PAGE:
My blog posts revolve around my interests and vocation as a historian: the intersection of history and contemporary church life, the intersection of history and contemporary politics, serendipitous discoveries in archives or on research trips, publications and research projects, upcoming conferences, and speaking engagements.
I sometimes blog for two other organizations, the Canadian Baptist Historical Society and the Centre for Post-Christendom Studies.
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Globe and Mail, 11 September 1939
I have no memory of my grandfather on my mother’s side (he died when I was 2 years old). He had a German-American background, moved to Niagara Falls, married Ethel (my grandmother), worked in Hamilton (Ontario), had three daughters (one being my mother, June), and by all accounts was a kind Christian gentleman. He also travelled around southern Ontario churches singing in a male quartet. Apparently, they were quite popular, or so the story goes.
I am proud to be named after him. But what I did not know until recently was that he not only sang but also composed music. A while ago I was excited to find in some old family pictures a copy of a wartime hymn he wrote sometime during the Second World War.
As noted by others, German Canadians were under pressure from fellow Canadians to prove their loyalty in the war against fascism. Many German Canadian citizens faced violence, the suppression of their language, and public ridicule, conduct that had roots in the mistreatment of Germans in Canada during the First World War. All in all, it was a tough time for Canadians with German roots.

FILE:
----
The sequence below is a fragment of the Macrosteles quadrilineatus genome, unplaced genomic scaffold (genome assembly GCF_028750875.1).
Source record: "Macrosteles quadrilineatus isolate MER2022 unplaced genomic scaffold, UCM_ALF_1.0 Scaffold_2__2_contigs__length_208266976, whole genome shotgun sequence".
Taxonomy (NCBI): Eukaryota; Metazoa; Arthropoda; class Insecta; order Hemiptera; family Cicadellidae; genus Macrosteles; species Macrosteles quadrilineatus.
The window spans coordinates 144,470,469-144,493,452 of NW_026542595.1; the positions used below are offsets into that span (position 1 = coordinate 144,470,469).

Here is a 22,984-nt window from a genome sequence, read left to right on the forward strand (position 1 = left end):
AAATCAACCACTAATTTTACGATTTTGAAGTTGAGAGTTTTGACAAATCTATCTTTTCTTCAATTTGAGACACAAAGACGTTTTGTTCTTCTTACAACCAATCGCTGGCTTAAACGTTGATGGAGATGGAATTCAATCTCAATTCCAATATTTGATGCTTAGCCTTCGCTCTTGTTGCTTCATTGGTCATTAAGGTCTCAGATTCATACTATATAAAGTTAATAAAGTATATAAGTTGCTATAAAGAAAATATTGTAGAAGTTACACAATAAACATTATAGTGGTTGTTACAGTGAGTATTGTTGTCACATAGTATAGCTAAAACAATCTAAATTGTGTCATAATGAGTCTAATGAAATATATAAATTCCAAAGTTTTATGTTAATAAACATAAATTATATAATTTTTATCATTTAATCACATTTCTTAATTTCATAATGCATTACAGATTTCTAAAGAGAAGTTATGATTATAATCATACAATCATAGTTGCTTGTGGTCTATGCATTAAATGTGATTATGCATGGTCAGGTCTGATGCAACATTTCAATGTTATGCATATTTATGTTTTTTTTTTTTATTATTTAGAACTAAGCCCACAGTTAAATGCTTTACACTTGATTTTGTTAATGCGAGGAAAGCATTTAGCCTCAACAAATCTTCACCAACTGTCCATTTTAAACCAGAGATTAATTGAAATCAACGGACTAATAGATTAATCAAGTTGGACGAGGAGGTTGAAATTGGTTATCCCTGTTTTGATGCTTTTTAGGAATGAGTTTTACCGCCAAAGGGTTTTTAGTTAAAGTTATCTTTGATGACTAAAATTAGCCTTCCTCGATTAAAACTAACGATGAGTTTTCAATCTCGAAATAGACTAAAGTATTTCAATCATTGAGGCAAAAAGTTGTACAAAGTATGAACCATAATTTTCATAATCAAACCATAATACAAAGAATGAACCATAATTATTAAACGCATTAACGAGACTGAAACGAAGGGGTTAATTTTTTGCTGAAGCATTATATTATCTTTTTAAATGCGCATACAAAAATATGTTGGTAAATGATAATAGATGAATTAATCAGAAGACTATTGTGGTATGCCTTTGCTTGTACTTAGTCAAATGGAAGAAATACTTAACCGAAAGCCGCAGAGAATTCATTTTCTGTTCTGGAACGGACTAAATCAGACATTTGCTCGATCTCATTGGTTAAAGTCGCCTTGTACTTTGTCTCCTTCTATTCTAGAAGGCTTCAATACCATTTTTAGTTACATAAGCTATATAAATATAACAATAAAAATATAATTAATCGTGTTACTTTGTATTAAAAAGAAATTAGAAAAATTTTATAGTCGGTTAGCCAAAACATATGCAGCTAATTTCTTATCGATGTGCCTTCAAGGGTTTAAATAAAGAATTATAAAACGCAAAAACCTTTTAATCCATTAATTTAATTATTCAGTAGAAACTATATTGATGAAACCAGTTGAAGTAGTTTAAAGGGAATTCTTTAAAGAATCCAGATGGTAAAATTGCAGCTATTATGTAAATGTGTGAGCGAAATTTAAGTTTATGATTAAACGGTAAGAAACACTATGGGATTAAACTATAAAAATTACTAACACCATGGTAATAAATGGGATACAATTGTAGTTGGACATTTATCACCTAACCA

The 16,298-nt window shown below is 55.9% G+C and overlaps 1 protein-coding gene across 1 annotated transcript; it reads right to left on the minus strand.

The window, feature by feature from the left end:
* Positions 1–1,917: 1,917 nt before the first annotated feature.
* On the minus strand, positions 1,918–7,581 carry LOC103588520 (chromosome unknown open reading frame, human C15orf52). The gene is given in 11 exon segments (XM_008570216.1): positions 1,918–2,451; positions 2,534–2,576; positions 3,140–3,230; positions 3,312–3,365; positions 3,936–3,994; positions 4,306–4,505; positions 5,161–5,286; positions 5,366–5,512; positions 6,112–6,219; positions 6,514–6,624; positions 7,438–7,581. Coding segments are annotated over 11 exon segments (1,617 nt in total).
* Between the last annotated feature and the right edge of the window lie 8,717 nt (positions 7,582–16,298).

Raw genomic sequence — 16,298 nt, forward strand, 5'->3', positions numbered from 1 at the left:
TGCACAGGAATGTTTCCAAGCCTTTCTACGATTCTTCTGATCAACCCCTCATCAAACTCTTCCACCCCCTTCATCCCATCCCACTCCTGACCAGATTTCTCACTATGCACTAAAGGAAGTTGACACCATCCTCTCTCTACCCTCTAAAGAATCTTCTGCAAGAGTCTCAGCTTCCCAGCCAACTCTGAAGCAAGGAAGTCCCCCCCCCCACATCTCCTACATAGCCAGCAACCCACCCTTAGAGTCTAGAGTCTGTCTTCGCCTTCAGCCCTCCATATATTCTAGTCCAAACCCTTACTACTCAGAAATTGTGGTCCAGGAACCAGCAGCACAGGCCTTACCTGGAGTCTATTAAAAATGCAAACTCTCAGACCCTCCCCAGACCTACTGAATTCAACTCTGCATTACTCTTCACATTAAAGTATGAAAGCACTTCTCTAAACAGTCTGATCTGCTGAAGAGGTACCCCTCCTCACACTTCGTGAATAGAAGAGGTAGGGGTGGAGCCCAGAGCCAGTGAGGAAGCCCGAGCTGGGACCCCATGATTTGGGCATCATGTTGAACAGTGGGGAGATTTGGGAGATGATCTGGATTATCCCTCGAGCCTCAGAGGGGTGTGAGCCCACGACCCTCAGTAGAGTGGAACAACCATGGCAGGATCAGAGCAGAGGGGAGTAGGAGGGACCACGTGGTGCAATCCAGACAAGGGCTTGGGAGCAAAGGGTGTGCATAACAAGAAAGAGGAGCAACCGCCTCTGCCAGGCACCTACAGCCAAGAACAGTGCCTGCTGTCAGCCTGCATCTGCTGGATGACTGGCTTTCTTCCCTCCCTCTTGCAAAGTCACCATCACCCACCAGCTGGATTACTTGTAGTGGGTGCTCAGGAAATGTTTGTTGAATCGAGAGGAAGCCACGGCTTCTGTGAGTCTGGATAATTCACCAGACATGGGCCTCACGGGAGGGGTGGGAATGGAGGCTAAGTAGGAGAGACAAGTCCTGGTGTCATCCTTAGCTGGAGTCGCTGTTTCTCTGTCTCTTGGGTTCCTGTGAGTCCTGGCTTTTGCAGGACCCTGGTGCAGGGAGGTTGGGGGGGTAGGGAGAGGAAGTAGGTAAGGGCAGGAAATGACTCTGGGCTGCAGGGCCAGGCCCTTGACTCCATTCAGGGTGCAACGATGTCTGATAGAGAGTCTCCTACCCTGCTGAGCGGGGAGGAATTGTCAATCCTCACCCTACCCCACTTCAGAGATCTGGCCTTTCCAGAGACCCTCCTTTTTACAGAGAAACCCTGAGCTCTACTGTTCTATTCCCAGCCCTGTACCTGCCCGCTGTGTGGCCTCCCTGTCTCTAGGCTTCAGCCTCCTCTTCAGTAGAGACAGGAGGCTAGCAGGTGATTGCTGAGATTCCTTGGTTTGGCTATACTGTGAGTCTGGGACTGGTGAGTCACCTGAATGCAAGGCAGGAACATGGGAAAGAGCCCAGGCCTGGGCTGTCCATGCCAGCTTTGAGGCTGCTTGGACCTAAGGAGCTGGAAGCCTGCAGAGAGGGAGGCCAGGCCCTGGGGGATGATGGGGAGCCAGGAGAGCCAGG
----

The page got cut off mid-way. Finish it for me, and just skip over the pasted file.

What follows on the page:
I wonder if he faced that kind of pressure, and, if so, how he reacted. Maybe one way he reacted was to composed this hymn to "prove" his loyalty.
Which leads me to the hymn. It is a hymn that expresses many of the wartime themes of the early twentieth century – providence, national repentance, justice, empire, monarchy, victory, and longing for peace. All in all, it is a private citizen’s public expression of loyalty to the wartime effort of Canada and its allies.
It pleases me to see such loyalty in my forbearers for a clear case of justice, and during this Remembrance Day, it is a reminder of how those in past not only fought for freedom, but also used their musical talents to serve the war effort.
I do not play the piano (yet), but if I did I would record an instrumental and post it. Of course, I would not subject you to listening to me singing it :)
Here are the lyrics in case you have difficulty reading the image of the hard copy. I do not know who Kathleen Fawthrope was, but she should get credit for putting the lyrics to music.
Almighty God, Who in Thy Son
Hath shown to man the way of life
We bow before Thy mercy-seat
To seek Thine aid in days of strife.
Our sins we would before Thee own
We have not always sought the right
O cleanse us now from all our guilt
And by Thy Spirit, grant us light.
Our Empire bless in troubled days
Grant she may e’er a bulwark be
To stay the tide of tyrants’ power
That all earth’s peoples may be free.
To those who lead us, grant O Lord
Wisdom, Thy will to know and do
God save and bless our gracious King
And may his counsellors all be true.
Remember those, in danger’s hour
Who face the onslaught of the foe
Our men in air, on land and sea
May they Thy strength’ning presence know.
Forgiving spirits grant us O Lord
Toward those whose ways have led to strife
O may they find in Christ, Thy Son
The Way, the Truth, that leads to Life.
O blessed Trinity of Love
Cause wars in this Thy world to cease
Thy Kingdom come, Thy will be done
And bless mankind with lasting peace.
Rights Reserved ©
 Norm Threinen, “Canadian Lutherans and the First World War,” In Canadian Churches and the First World War (Eugene: Pickwick, 2014), 197-217.